“Sometimes there are little tricks and tips that can make the world of difference.”
There was no question that the pursuit of certain popular sports and activities delivered amazing long-term health benefits not just for the body but also for the mind.
“Where there is room to improve and get better is where people tend to find the motivation to continue with those activities perhaps across a lifetime, ” he said.
“And that should be a major goal for people, even if they are not elite, because at the end of the day, we know that being fit and active is what helps people to live a longer and happier life.”
He said Perth’s growing population meant people were spoilt for choice when it came to sporting clubs and fitness facilities.
HBF’s health services consultant Max Tamatoa said there was usually an exercise or activity to suit everyone, regardless of health concerns or issues.
The key to success was researching or consulting an expert and trying different things until something felt comfortable.
Working out what a person wanted to gain from exercise was also a good way to plan the type of activity that would work best.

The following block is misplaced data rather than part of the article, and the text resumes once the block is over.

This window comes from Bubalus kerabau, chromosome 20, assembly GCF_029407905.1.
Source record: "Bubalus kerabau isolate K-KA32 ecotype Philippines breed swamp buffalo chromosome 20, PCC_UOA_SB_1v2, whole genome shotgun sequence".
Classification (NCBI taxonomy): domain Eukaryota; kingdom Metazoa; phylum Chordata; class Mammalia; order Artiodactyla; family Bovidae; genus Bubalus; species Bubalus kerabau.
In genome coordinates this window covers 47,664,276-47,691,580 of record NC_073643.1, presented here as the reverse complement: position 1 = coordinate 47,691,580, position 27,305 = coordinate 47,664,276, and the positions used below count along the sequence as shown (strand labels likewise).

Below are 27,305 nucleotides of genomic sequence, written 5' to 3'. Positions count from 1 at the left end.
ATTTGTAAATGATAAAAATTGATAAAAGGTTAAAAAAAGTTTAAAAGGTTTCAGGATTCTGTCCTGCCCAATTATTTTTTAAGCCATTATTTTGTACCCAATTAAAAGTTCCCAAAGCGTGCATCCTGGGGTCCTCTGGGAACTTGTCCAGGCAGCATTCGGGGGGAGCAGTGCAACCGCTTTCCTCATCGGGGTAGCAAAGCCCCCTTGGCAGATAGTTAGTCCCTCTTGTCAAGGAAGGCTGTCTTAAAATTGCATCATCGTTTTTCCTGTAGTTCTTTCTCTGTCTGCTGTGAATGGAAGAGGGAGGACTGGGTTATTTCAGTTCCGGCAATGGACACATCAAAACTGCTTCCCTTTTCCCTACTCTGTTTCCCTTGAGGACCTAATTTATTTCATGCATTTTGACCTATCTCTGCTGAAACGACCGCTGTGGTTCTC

Great if you want to: maintain or lose weight.
There’s little wonder running has been a perennial favourite with anyone keen on developing and maintaining fitness.
“Running gives your cardiovascular system and the entire musculoskeletal system one of the best workouts it can get, ” Max Tamatoa said.
“It’s amazing the difference running regularly (starting with one run per week) can have on your overall fitness. 1km of continuous running might feel impossible at the beginning but in no time that might just become your warm-up jog and you’ll reach distances you never thought were possible.”
- Improves aerobic and anaerobic fitness
- Strengthens bones
- Strengthens muscles
- Improves body composition (body fat: lean muscle ratio)
Great if you want to: get fit, even if you have sore knees.
“Cycling regularly will take your fitness to new heights, ” Mr Tamatoa said.
“It targets large muscle groups and challenges the cardiovascular system. The great thing about cycling, especially for those of us with dodgy knees, is it’s low impact, which will help protect and preserve joints, while improving overall mobility.”